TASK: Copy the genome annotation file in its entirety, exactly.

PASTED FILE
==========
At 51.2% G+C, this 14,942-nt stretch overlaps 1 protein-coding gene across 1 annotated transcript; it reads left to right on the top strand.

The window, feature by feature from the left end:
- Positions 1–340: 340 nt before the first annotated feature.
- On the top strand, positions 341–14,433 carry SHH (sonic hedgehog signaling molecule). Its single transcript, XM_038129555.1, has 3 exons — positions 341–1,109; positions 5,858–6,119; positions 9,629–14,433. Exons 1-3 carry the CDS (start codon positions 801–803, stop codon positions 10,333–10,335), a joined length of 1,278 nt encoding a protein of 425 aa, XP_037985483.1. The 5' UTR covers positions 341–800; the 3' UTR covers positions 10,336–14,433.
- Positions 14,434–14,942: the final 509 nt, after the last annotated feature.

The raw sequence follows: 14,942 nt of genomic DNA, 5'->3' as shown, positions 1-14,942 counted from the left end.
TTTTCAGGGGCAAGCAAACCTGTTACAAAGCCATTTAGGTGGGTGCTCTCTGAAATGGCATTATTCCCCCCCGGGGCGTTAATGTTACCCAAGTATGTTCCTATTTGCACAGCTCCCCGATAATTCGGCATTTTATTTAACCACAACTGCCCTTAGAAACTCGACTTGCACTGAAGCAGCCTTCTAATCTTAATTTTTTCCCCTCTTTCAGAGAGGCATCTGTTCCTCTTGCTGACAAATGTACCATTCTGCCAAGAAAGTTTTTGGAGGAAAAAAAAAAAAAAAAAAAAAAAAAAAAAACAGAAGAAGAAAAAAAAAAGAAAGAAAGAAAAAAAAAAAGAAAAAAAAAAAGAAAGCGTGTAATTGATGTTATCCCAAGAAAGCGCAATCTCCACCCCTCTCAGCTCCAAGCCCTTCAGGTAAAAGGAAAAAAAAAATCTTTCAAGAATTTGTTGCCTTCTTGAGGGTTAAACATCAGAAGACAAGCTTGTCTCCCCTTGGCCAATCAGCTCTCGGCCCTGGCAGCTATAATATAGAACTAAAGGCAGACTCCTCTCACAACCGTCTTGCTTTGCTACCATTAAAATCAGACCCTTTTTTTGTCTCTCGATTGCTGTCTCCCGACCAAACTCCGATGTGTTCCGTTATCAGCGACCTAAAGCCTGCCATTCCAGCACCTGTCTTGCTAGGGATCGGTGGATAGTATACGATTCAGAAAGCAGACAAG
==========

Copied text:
At 51.2% G+C, this 14,942-nt stretch overlaps 1 protein-coding gene across 1 annotated transcript; it reads left to right on the top strand.

The window, feature by feature from the left end:
- Positions 1–340: 340 nt before the first annotated feature.
- On the top strand, positions 341–14,433 carry SHH (sonic hedgehog signaling molecule). Its single transcript, XM_038129555.1, has 3 exons — positions 341–1,109; positions 5,858–6,119; positions 9,629–14,433. Exons 1-3 carry the CDS (start codon positions 801–803, stop codon positions 10,333–10,335), a joined length of 1,278 nt encoding a protein of 425 aa, XP_037985483.1. The 5' UTR covers positions 341–800; the 3' UTR covers positions 10,336–14,433.
- Positions 14,434–14,942: the final 509 nt, after the last annotated feature.

The raw sequence follows: 14,942 nt of genomic DNA, 5'->3' as shown, positions 1-14,942 counted from the left end.
TTTTCAGGGGCAAGCAAACCTGTTACAAAGCCATTTAGGTGGGTGCTCTCTGAAATGGCATTATTCCCCCCCGGGGCGTTAATGTTACCCAAGTATGTTCCTATTTGCACAGCTCCCCGATAATTCGGCATTTTATTTAACCACAACTGCCCTTAGAAACTCGACTTGCACTGAAGCAGCCTTCTAATCTTAATTTTTTCCCCTCTTTCAGAGAGGCATCTGTTCCTCTTGCTGACAAATGTACCATTCTGCCAAGAAAGTTTTTGGAGGAAAAAAAAAAAAAAAAAAAAAAAAAAAAAACAGAAGAAGAAAAAAAAAAGAAAGAAAGAAAAAAAAAAAGAAAAAAAAAAAGAAAGCGTGTAATTGATGTTATCCCAAGAAAGCGCAATCTCCACCCCTCTCAGCTCCAAGCCCTTCAGGTAAAAGGAAAAAAAAAATCTTTCAAGAATTTGTTGCCTTCTTGAGGGTTAAACATCAGAAGACAAGCTTGTCTCCCCTTGGCCAATCAGCTCTCGGCCCTGGCAGCTATAATATAGAACTAAAGGCAGACTCCTCTCACAACCGTCTTGCTTTGCTACCATTAAAATCAGACCCTTTTTTTGTCTCTCGATTGCTGTCTCCCGACCAAACTCCGATGTGTTCCGTTATCAGCGACCTAAAGCCTGCCATTCCAGCACCTGTCTTGCTAGGGATCGGTGGATAGTATACGATTCAGAAAGCAGACAAG